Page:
Graph Convolutional Networks(GCN) (Kipf and Welling, 2016), which the core idea is to aggregate neighbour features to learn topology structure as well as content information, has been proved to success in many area, such as recommendation (Ying et al., 2018), NLP (Yao et al., 2019) and social network analysis (Qiu et al., 2018). There is very few work to apply it in web search,  (Scarselli et al., 2005) use graph neural network combining with the PageRank (Brin and Page, 1998) to rank web pages based on anchor relations. Their method relys on whole graph computation and is not scalable. To the best of our knowledge, we are the first to leverage GCN to incorporate co-click document information to improve retrieve quality in industry large-scale web search scenario.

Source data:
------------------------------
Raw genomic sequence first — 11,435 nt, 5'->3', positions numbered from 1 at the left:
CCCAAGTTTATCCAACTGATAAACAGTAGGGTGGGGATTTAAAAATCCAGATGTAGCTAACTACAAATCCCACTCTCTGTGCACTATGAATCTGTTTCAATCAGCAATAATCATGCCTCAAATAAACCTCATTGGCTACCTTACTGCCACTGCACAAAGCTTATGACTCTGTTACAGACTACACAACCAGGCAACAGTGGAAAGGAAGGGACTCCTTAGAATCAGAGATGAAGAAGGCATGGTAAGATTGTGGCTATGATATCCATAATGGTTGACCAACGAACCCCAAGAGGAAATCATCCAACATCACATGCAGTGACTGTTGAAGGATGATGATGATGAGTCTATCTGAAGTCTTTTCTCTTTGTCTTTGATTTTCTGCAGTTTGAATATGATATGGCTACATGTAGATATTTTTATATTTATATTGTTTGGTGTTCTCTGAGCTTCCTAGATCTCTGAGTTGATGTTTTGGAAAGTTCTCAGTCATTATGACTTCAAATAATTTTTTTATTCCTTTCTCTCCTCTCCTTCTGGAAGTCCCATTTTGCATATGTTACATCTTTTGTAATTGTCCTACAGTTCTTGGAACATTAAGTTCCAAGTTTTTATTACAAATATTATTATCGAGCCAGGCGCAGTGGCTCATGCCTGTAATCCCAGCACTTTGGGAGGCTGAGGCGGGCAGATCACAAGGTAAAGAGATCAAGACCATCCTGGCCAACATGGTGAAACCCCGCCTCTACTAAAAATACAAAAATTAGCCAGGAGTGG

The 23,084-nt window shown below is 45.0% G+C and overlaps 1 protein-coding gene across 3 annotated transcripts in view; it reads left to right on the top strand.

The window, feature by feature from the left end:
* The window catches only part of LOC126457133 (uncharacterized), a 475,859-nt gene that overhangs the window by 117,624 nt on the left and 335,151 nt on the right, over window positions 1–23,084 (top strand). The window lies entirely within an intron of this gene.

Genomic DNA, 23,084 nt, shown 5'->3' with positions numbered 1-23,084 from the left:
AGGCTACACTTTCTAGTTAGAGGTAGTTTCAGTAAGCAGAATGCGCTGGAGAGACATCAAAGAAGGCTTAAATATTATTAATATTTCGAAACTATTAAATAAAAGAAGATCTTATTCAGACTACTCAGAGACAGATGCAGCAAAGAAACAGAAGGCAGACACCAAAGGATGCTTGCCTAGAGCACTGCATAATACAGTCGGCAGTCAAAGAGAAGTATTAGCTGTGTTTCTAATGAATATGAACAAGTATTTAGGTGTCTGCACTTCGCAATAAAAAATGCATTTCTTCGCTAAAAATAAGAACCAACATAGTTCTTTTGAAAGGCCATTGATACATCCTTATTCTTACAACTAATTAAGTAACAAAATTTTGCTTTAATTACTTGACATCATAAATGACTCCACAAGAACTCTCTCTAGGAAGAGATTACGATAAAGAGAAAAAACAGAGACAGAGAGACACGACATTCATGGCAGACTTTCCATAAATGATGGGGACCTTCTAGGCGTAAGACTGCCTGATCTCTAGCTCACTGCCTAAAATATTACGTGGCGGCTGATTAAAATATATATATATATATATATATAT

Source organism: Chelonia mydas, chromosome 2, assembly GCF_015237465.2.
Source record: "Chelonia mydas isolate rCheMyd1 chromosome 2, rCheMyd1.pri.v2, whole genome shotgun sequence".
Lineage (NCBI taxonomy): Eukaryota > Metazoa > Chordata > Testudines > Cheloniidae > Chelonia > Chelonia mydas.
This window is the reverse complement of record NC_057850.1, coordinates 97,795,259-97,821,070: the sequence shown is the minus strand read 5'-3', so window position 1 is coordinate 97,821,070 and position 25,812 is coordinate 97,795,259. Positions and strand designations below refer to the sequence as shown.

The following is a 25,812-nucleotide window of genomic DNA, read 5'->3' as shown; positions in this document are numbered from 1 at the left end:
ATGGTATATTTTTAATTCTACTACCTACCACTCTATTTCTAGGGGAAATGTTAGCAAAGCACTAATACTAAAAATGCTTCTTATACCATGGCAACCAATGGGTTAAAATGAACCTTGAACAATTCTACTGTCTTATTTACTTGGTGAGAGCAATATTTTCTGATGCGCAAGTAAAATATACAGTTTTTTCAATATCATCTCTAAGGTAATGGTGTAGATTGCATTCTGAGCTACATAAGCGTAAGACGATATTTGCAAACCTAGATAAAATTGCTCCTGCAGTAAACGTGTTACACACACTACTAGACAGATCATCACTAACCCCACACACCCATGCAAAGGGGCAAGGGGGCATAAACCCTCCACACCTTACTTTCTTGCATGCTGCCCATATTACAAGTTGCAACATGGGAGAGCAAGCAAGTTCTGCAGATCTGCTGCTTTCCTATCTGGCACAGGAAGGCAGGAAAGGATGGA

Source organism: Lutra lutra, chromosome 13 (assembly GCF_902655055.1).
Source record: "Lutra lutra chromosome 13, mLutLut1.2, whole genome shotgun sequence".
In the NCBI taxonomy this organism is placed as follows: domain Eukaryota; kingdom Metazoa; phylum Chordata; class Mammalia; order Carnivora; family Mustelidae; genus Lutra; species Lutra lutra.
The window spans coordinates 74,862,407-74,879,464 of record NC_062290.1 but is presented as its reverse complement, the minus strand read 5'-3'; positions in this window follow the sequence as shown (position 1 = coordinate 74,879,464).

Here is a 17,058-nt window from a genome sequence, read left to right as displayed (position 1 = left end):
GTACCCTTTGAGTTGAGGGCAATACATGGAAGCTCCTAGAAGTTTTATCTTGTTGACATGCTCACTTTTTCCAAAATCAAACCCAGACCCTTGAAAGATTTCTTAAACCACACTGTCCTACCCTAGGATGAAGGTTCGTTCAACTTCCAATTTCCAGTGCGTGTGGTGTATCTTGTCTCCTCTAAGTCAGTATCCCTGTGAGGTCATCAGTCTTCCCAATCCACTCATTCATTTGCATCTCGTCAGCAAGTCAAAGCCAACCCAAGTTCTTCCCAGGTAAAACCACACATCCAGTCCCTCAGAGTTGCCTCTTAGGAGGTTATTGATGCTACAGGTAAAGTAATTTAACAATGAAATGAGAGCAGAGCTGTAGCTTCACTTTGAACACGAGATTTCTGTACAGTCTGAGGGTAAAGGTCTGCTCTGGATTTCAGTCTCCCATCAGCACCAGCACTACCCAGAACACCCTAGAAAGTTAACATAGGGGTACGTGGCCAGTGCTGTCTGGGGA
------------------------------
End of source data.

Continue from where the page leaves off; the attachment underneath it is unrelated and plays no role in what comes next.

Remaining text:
3. Multi-Intention Co-Click Graph

In this section, we first introduce our preliminaries and notations, then we introduce the necessary and how to build the multi-intention Co-Click Graph.

3.1. Preliminaries and Notations

Let denotes the user query. And for each document , we use the concatenation of its click stream and raw text from other source to represent, e.g. . Note here for each document , its click stream may contain several clicks where each click represents one history query-and-click for this document. A document may contain many aspects of the content, and users searching and clicking it may be because they are only interested in part of the content. As a result, clicks for one document may belong to different search intentions, referred as multi-intention issue. We use to detail represent document clicks where represents the click and denotes this click belongs to the intention of this document,.

3.2. Traditional Co-Click Graph

Based on the full document click stream , we can build co-click graph for all the documents. For traditional co-click graph , each node represents one document with the full text as its node features, each edge represents and have at least one common click.